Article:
No one knows how many of the 24 million small businesses in the United States have closed, but the number, when tallied, is likely to surpass one million. Some tiny companies have turned a corner and head into 2021 shaken and changed, but alive. Times of E reached out to incubators across the United States, who connected us to entrepreneurs whose companies survived. Ten entrepreneurs shared their stories with us. You can find others in the series at Rest of the US. Thanks to gener8tor, Arlee Community Development Corp., E For All, and Arrowhead.
Before the pandemic, Mindy Miraglia left her job after experiencing workplace hostility. She decided to embark on a 500-mile journey on Camino de Santiago in Spain. This pilgrimage, which she wrote was extremely out of her comfort zone, continues to inspire her and give her peace.
As COVID-19 began to stress and burden many people, she started her own mini-pilgrimage company, Berkshire Camino to recreate the journey she took. The company leads slow, local hiking journeys across the Berkshires in Lee, Massachusetts.
“I’m motivated to create a business that allows women in particular to capture the feeling of empowerment on both half-day and multi-day journeys closer to home,” Miraglia wrote.
The restrictions of a pandemic fit well into Miraglia’s mission. The groups are limited to 10, which creates a community but also feels intimate. There’s also a surge in interest for walks and being outdoors as an escape from the fully virtual world.
The company’s half-day walks, which encompass six-eight routes ranging from five-nine miles and three and a half-five hours, costs $80. Private group walks, which require a minimum of four people, cost $360.
Last year, Berkshire Camino’s five lead walkers, with CPR and first aid training, and six accompanying walkers tested two of these routes. They led 20 walks last year.
Eventually, there will be about 10-12 routes across the Berkshires, including three-day, four night journeys, which have not been priced yet. Miraglia also said its staff will also be growing for its 2021 season, which starts in May and ends in October. There are 70 half-day walks on the calendar so far.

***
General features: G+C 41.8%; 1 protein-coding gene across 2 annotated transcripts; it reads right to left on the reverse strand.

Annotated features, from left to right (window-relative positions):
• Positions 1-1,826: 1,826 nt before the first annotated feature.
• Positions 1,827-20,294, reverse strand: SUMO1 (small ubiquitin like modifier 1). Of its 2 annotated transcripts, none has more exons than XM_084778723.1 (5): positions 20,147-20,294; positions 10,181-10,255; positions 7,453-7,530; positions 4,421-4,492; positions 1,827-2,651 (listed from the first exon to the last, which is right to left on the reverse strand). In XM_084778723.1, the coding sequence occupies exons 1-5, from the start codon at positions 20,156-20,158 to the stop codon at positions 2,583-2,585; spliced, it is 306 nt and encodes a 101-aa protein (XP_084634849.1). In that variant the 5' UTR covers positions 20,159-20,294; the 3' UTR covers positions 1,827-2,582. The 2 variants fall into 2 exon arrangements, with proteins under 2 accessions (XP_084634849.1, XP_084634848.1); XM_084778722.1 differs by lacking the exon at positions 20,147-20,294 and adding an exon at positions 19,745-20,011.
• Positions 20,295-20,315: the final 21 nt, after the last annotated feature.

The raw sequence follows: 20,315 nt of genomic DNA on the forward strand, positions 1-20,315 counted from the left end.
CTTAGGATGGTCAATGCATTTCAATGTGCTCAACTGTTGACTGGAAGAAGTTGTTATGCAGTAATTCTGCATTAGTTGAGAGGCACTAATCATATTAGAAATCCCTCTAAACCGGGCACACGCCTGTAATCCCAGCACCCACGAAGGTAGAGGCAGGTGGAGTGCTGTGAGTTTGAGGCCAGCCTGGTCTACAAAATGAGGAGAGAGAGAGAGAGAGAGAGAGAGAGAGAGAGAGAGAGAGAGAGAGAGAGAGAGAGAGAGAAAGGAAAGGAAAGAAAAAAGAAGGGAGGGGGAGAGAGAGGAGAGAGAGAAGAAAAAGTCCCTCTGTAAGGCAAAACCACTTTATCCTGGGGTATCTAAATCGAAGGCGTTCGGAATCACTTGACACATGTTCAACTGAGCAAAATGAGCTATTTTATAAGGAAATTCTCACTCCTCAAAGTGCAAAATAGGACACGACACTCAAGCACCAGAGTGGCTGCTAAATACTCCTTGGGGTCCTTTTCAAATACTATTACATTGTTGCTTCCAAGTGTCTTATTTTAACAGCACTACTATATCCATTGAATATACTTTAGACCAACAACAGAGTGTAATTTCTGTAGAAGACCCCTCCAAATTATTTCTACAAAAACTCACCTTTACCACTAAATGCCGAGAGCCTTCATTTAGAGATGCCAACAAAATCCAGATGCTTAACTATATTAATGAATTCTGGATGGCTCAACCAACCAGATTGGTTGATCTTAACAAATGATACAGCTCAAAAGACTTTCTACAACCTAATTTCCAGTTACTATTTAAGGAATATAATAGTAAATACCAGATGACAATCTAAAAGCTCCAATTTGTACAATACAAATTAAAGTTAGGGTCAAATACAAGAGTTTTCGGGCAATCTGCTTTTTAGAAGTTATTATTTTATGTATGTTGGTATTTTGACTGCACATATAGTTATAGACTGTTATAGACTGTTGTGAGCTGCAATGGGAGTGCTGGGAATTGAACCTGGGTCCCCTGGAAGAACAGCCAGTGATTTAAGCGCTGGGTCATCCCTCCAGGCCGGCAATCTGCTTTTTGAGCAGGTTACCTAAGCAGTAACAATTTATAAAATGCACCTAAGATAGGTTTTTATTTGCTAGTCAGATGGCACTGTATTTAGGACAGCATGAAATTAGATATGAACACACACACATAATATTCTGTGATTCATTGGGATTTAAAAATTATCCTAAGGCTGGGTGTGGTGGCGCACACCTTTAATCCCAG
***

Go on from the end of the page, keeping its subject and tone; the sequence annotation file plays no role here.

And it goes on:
Although Berkshire Camino operates outdoors and Miraglia said all participants must wear masks on the shuttle van and in populated areas, the group-style does deter some folks from trying the expeditions. Miraglia said she’s heard from many people who wanted to wait to try them out until after COVID-19 has calmed down.
Miraglia launched the company in June while she was participating in an Entrepreneurship for All program. The mentors she gained from the program helped her navigate the challenges of starting up in the middle of a pandemic.
“As a female solopreneur I had to really step up and out in the midst of the tumult that was 2020,” she wrote. “It has set a tone that benefits me as a business-woman and leader to be anticipating that everything can truly change in a moment. We’ve been forever impacted with that lived experience.”
This story and others on Times of E are made possible by a sponsorship from the Ewing Marion Kauffman Foundation. The Ewing Marion Kauffman Foundation is a private, nonpartisan foundation that provides access to opportunities that help people achieve financial stability, upward mobility, and economic prosperity – regardless of race, gender, or geography. The Kansas City, Mo.-based foundation uses its grantmaking, research, programs, and initiatives to support the start and growth of new businesses, a more prepared workforce, and stronger communities. For more information, visit www.kauffman.org and connect with www.twitter.com/kauffmanfdn and www.facebook.com/kauffmanfdn.